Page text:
Highway connects SE Asia to China‏

On April 2 2008 the news was full of items about the new highway opened between China and SE Asia. It is of interest to me, because when we were in northern Laos in early 2006 on a caving expedition, we saw this highway being constructed.

We travelled from Houay Xai , which is in Bokeo province, and is the border town with Thailand (Chiang Khong), situated by the Mekong River. From Houay Xai we drove to Vieng Phuka, luckily in a private UN Land Rover, as we were doing a project there.

The journey was incredibly dusty due to the construction works, plus the fact it was dry season. I wrote in my diary at the time : "The road is incredibly dry and dusty – it is dry season. There’s a new highway being built through Laos to connect Thailand to China, and work is just underway. There are scores of excavators and bulldozers and diggers etc. I was amazed at the number of machines they had. It is an incredible mammoth undertaking, clearing steep hillsides and widening the whole landscape. It was hard to work out what they are actually doing as they seemed to be clearing enormous areas of land. It brought back memories of the new highways I saw in Yunnan, China in 2004. "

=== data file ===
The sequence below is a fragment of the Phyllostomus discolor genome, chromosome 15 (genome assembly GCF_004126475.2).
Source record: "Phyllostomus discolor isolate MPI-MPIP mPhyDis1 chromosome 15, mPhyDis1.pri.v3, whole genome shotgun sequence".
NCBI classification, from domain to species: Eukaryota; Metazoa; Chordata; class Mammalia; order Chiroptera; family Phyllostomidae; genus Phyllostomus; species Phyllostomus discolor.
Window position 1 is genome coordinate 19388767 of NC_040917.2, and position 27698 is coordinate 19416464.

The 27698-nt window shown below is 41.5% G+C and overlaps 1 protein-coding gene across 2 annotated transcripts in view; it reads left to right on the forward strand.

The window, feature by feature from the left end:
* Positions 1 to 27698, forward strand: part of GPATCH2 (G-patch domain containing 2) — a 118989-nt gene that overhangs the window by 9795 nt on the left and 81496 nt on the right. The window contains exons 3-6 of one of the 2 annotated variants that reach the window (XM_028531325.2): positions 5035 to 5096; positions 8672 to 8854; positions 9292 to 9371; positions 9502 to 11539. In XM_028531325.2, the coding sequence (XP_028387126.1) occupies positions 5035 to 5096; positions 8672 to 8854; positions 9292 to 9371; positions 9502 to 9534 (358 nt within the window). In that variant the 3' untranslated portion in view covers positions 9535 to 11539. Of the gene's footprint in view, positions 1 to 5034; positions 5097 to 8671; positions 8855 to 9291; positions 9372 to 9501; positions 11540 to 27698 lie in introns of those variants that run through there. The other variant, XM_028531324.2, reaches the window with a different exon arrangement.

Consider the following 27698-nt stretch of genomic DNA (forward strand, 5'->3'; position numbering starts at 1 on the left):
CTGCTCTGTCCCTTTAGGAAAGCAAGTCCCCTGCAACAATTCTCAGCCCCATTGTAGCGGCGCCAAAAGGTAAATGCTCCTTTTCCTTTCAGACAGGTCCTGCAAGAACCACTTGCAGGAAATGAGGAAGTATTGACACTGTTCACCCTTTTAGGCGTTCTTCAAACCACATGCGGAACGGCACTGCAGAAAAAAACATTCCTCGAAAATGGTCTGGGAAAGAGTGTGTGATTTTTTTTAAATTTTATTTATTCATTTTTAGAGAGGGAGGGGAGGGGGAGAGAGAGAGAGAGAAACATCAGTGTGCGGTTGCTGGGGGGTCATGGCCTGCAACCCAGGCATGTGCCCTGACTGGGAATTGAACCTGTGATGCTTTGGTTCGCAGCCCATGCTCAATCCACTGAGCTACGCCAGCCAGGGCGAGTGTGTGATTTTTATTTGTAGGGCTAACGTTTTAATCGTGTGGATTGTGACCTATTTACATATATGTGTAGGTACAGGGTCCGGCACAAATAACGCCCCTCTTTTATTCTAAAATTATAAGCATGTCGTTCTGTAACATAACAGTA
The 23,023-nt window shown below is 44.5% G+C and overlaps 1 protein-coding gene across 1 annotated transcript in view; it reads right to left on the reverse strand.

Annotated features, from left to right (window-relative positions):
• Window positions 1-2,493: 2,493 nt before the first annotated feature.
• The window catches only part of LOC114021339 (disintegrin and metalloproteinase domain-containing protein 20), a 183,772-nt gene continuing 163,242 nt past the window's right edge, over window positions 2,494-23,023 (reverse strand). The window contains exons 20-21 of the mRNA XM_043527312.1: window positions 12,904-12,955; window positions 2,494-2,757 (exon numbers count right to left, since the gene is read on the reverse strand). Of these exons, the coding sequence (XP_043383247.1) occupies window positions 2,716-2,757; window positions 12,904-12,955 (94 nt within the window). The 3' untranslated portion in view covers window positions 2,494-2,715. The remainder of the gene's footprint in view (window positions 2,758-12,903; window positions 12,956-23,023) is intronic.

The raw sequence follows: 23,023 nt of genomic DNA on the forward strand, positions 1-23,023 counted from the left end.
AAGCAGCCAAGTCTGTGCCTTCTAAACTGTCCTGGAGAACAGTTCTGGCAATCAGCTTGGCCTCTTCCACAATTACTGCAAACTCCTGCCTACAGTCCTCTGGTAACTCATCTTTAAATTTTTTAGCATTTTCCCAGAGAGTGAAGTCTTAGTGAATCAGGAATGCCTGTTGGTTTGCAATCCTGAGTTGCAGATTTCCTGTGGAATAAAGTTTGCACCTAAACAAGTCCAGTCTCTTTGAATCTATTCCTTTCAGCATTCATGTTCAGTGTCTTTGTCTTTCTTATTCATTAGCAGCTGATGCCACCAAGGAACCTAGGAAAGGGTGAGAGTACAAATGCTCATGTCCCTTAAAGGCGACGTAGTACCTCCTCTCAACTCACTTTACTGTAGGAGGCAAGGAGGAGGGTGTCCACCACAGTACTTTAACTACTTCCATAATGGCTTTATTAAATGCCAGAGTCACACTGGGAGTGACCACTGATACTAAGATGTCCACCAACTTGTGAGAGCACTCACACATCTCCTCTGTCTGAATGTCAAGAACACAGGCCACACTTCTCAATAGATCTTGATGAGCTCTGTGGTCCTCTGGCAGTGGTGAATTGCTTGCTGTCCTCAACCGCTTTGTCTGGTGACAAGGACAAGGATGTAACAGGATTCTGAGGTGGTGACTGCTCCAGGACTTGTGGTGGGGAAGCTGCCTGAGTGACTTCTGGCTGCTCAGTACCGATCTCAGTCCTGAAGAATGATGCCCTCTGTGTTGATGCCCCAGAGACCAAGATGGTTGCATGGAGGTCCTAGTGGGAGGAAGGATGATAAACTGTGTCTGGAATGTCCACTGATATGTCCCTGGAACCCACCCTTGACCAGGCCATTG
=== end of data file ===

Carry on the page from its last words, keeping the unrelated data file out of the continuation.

The drive from Houay Xai to Vieng Phouka took 4.5 hours. Vieng Phouka is situated in Luang Nam Tha province, half-way from Luang Nam Tha town and Houay Xai at the Thai border. Luang Nam Tha is close to the Chinese border at Yunnan province.

The AP report wrote :

BANGKOK, Thailand (AP) -- The landlocked country of Laos inaugurated a new highway that will allow a north-south land route connecting Southeast Asia and China to operate year-round, the Asian Development Bank said.